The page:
The Kenya National Commission of Human Rights (KNCHR) has launched a monitoring report of 2022 Kenyan elections dubbed ‘Demystifying our democracy: Towards a Human Rights Compliance’.
KNCHR has been monitoring the 2022 election cycle for slightly over eight months (since December 2021- June 2022) with the main aim of promoting and protecting human rights before, during and after the general elections.
According to the reports read by the KNCHR Chairperson Roseline Odede, Kenya has made enormous strides as a country in improving elements of the election process.
On the positive strides, the Commission acknowledged and commended the Independent Electoral and Boundaries Commission (IEBC) for putting in place systems that ensured a more robust counting, tallying, transmission and announcement of the results process.
“We however find that the elections were comparatively, in relations to past elections, more efficient and transparent, with fewer human rights violations,” said Odede.
The report, according to Odede, highlights an increase in the number of independent candidates elected and in relation to special interest groups, the Commission lauds the voters for electing an increased number of women, youth and persons with disabilities.
Furthermore, the report recorded a substantial drop in the number of lives lost compared to 2017. However, other violations such as assaults, intimidation, harassment, voter bribery and misuse of children are still a great concern.
The Chairperson stated that approximately over 8 million registered voters did not participate in the polling process which shows a worrying trend that needs to be probed further for the sustenance of Kenya’s democracy.
“There is a need to reform issues on voter turnout, voter registration, need to ease transfer of vote, training of polling station officials and political party formations,” reiterated Odede.
“The Commission takes cognizance that voter registration exercise was well conducted by IEBC to increase the number of voters. This positively increased from 19,611,423 voters in 2017 to 22,120,458 registered voters in 2022, an increase of 1,031,645 voters,” she added.
Odede stated that the Court’s jurisprudence evolved in the 2022 election cycle as attested in the report albeit some court decisions being given very late with full knowledge of their impact on the planning and logistics of the election by the IEBC.
The commission also noted with concern, retrogression on the two-thirds gender principle through a high court judgement that suspended a decision by the IEBC to compel political parties to comply with the two-thirds gender principle in their nominations of candidates.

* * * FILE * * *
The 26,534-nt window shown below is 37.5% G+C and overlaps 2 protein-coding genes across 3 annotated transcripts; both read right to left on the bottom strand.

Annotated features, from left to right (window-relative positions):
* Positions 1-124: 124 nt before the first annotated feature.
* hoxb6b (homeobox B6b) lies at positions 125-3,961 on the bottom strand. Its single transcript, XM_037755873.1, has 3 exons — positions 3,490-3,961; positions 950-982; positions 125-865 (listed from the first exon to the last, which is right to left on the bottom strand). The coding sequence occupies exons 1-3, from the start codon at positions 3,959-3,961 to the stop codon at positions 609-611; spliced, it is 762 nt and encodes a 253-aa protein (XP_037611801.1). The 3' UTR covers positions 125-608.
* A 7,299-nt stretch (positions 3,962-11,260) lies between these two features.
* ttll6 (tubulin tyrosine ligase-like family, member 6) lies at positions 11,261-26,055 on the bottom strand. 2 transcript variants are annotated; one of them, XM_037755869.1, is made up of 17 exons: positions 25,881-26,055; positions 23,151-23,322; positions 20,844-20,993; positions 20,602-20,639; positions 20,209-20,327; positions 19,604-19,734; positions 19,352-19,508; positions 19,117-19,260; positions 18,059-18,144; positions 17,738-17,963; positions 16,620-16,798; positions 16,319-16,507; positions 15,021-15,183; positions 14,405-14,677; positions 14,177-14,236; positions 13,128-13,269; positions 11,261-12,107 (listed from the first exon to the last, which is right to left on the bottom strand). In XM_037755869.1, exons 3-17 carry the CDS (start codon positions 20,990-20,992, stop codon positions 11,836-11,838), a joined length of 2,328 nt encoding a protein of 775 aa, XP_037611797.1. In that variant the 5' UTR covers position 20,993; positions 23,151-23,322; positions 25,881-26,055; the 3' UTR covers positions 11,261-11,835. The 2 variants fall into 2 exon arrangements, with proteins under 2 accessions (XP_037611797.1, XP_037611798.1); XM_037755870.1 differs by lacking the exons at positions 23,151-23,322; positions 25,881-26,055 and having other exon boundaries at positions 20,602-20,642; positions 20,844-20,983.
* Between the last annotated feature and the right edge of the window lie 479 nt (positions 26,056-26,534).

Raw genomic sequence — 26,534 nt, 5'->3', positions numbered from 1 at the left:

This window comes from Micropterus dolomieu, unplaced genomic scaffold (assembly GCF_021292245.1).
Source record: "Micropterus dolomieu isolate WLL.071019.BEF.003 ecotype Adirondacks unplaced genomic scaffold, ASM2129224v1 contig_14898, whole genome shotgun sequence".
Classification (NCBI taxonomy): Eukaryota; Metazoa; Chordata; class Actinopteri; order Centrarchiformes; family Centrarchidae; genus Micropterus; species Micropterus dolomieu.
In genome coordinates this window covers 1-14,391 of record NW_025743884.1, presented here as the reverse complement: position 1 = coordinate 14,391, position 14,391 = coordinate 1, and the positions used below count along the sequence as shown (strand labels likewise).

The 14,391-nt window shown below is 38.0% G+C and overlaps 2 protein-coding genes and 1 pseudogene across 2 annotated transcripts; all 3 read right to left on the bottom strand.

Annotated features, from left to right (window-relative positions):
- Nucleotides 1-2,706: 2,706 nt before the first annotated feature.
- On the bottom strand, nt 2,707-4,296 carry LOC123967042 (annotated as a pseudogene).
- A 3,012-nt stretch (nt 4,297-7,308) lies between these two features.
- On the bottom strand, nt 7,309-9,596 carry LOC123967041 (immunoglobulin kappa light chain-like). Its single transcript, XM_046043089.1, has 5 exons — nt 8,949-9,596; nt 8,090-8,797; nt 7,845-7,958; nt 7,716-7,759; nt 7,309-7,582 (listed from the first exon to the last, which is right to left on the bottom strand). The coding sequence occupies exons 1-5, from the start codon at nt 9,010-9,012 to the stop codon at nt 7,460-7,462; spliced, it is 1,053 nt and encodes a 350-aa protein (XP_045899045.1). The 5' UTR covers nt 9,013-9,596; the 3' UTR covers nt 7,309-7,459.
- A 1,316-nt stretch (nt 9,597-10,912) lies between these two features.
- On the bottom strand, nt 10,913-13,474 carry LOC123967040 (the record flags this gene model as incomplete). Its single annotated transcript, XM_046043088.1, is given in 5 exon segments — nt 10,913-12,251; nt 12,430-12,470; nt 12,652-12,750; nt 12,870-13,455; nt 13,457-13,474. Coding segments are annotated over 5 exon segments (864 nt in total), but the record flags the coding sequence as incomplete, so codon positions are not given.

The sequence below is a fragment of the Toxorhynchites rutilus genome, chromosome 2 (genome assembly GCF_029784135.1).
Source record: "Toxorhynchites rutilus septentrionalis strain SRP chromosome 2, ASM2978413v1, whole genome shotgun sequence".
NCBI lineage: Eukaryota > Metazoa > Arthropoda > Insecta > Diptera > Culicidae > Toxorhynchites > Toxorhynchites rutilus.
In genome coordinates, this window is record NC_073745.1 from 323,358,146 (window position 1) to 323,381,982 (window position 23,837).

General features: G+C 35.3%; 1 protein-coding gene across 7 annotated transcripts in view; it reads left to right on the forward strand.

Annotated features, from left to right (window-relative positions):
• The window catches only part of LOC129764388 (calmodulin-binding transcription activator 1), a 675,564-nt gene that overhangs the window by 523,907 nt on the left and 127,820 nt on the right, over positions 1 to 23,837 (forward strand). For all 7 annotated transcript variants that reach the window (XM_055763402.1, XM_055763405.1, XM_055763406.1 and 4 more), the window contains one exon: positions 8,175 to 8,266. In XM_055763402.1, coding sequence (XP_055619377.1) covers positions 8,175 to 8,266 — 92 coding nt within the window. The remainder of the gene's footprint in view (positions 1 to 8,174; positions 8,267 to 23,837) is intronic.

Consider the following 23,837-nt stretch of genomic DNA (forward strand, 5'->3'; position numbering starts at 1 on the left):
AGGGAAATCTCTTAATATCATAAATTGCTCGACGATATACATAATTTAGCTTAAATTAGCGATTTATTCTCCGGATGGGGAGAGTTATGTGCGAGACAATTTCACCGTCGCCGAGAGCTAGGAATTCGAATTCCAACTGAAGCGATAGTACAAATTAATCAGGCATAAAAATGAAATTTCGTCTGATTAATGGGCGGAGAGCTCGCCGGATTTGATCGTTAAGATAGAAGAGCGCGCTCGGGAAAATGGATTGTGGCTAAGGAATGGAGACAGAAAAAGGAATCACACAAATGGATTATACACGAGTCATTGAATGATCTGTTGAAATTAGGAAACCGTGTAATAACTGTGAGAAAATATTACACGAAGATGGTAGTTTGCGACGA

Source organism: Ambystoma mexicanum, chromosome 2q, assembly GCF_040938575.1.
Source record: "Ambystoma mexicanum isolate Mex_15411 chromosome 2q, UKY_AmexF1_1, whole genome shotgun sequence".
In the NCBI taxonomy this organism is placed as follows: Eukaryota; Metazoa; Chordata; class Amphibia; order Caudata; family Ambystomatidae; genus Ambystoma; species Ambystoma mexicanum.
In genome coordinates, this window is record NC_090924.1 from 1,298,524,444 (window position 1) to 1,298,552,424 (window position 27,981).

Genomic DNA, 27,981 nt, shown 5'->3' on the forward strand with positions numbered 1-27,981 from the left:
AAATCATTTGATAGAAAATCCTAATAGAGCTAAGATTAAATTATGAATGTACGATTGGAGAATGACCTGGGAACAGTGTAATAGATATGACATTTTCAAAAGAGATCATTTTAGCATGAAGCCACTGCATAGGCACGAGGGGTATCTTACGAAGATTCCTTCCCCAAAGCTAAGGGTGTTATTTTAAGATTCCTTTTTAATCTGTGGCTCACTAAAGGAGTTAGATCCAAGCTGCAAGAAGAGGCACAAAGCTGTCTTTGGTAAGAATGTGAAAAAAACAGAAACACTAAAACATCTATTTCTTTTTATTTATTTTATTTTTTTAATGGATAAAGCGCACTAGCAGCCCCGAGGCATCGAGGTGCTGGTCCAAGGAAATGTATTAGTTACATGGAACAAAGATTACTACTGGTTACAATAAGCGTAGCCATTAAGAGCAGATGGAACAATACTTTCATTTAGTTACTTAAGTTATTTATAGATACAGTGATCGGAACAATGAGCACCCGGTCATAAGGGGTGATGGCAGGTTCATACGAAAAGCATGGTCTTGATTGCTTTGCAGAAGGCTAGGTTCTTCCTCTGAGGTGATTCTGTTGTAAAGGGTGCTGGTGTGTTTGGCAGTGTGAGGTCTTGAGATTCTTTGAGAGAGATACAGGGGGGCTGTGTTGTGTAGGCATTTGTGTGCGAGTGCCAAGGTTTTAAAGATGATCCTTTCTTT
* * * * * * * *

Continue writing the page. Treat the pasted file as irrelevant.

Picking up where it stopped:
She acknowledged and applauded security agencies for carrying out their work in the manner that adequately facilitated the right to vote and be voted for.
“The security agencies were very responsive and managed to contain several incidents of violence and were quite professional and humane in their line of duty,” stated the Chairperson.
IEBC Chairman Wafula Chebukati highlighted the role of the commission in the transition and electoral governance as a crucial variable in securing the credibility of elections
In a speech read on his behalf by the Deputy Commission Secretary of IEBC Mr. Obadiah Keitany, the Chairman said the commission developed the strategic plan 2020- 2024 to whose focus are strengthening corporate governance, strengthening the legal framework, effective conduct of elections and equitable representation.
“To operationalize the strategic plan, the commission developed the Election Operation Plan (EOP) that set out the implementation and co-ordination framework for General Election 2022,” stated Chebukati.
Speaking at the event, The Director Corporate Communications/ Spokesman of the National Police Service Bruno Isohi Shioso, stated that the police service was well coordinated and put in place a mechanism mandated to boost the election security provision.
He added that they were readily prepared for 2022 general elections and took the process more seriously in comparison to past elections in a row.
“We audited our performance from past elections, gaining insights and learning lessons from where we did well and where we might have failed as we incorporated the best lessons into our operational doctrine,” said Shioso.
Shioso stated that from the positive outcome in the report, the police service is glad that observers, partners and the general public took note and appreciated its contribution.
The report conclusively provides strong recommendation to duty barriers which if acted upon will usher in a new dawn ensuring elections are held against a strong backdrop of the rule of law, respect for human rights, progressive reforms and a peaceful environment.
By Lorna Mukami and Bruno Rono